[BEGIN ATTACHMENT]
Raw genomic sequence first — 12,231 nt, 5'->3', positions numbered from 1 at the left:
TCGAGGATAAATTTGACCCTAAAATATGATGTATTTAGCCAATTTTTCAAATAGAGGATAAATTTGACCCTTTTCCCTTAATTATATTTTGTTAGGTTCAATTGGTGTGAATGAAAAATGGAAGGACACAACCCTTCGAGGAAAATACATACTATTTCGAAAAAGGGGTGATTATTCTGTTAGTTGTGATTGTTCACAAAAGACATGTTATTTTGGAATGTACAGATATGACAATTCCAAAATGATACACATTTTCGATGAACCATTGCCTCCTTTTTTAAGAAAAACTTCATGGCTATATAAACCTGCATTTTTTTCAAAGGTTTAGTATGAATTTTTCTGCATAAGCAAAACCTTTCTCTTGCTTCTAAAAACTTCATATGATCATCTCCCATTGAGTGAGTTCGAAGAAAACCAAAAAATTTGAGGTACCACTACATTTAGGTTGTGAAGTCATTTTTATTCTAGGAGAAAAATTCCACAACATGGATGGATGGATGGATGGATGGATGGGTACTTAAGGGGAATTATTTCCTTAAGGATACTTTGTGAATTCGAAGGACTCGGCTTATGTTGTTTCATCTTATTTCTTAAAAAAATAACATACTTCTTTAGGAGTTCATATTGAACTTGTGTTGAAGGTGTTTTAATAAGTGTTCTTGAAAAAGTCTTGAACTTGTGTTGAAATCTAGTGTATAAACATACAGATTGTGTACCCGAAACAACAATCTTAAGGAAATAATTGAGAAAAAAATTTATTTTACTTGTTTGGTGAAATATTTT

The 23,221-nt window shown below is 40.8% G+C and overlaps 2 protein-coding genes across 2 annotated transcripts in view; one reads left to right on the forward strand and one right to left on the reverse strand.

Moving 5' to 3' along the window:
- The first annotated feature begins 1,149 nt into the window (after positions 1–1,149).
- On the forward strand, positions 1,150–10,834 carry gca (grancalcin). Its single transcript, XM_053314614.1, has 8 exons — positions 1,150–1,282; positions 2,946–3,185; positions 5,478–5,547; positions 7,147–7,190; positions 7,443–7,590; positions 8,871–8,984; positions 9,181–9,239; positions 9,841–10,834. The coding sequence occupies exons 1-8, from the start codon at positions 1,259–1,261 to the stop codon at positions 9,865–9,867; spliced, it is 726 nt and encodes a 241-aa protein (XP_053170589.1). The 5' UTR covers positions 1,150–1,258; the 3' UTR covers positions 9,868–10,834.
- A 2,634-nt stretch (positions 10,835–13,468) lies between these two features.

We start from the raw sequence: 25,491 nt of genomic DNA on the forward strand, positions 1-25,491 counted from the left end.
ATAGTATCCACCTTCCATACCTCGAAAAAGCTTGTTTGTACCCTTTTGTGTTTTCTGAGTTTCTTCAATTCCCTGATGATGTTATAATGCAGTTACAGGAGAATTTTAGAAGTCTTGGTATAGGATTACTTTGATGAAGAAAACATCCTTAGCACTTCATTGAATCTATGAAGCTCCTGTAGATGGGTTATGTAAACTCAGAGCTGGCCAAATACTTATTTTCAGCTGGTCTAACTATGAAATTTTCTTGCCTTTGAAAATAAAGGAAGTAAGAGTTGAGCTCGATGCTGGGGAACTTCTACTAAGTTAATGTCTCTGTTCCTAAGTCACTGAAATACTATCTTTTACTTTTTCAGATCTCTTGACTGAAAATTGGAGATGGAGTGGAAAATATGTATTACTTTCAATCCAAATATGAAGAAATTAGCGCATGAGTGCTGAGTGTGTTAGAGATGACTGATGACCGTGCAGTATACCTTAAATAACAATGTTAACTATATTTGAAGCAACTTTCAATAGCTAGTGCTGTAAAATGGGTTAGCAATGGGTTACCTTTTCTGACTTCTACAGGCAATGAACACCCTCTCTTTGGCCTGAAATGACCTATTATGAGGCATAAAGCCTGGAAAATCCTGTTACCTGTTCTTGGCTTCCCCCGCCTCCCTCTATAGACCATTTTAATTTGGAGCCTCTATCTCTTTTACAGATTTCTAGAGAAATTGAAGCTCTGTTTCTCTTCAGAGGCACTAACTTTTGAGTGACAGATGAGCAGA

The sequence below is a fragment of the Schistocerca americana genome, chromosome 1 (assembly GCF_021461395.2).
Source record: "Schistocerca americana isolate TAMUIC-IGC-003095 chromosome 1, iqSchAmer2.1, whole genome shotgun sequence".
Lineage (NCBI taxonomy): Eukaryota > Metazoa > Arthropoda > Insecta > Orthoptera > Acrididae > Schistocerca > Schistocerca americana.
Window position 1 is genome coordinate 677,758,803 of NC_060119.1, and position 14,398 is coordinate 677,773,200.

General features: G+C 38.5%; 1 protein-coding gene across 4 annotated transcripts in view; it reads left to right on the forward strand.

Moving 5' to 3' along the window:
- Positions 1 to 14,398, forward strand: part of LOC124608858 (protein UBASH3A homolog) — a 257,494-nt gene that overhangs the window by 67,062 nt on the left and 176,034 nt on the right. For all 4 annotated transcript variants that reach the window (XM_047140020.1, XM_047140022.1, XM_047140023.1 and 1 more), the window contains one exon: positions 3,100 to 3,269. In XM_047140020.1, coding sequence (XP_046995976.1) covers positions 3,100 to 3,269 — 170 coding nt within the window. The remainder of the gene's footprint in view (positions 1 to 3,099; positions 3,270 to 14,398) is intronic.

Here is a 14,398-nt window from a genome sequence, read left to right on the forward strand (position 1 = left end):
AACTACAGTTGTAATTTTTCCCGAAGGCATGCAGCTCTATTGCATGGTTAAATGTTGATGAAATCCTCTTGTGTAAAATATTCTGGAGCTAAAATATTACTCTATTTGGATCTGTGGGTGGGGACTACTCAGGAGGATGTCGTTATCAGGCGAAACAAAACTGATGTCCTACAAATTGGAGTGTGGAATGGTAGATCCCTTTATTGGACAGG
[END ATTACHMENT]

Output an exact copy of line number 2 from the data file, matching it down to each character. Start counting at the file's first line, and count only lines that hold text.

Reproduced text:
TCGAGGATAAATTTGACCCTAAAATATGATGTATTTAGCCAATTTTTCAAATAGAGGATAAATTTGACCCTTTTCCCTTAATTATATTTTGTTAGGTTCAATTGGTGTGAATGAAAAATGGAAGGACACAACCCTTCGAGGAAAATACATACTATTTCGAAAAAGGGGTGATTATTCTGTTAGTTGTGATTGTTCACAAAAGACATGTTATTTTGGAATGTACAGATATGACAATTCCAAAATGATACACATTTTCGATGAACCATTGCCTCCTTTTTTAAGAAAAACTTCATGGCTATATAAACCTGCATTTTTTTCAAAGGTTTAGTATGAATTTTTCTGCATAAGCAAAACCTTTCTCTTGCTTCTAAAAACTTCATATGATCATCTCCCATTGAGTGAGTTCGAAGAAAACCAAAAAATTTGAGGTACCACTACATTTAGGTTGTGAAGTCATTTTTATTCTAGGAGAAAAATTCCACAACATGGATGGATGGATGGATGGATGGATGGGTACTTAAGGGGAATTATTTCCTTAAGGATACTTTGTGAATTCGAAGGACTCGGCTTATGTTGTTTCATCTTATTTCTTAAAAAAATAACATACTTCTTTAGGAGTTCATATTGAACTTGTGTTGAAGGTGTTTTAATAAGTGTTCTTGAAAAAGTCTTGAACTTGTGTTGAAATCTAGTGTATAAACATACAGATTGTGTACCCGAAACAACAATCTTAAGGAAATAATTGAGAAAAAAATTTATTTTACTTGTTTGGTGAAATATTTT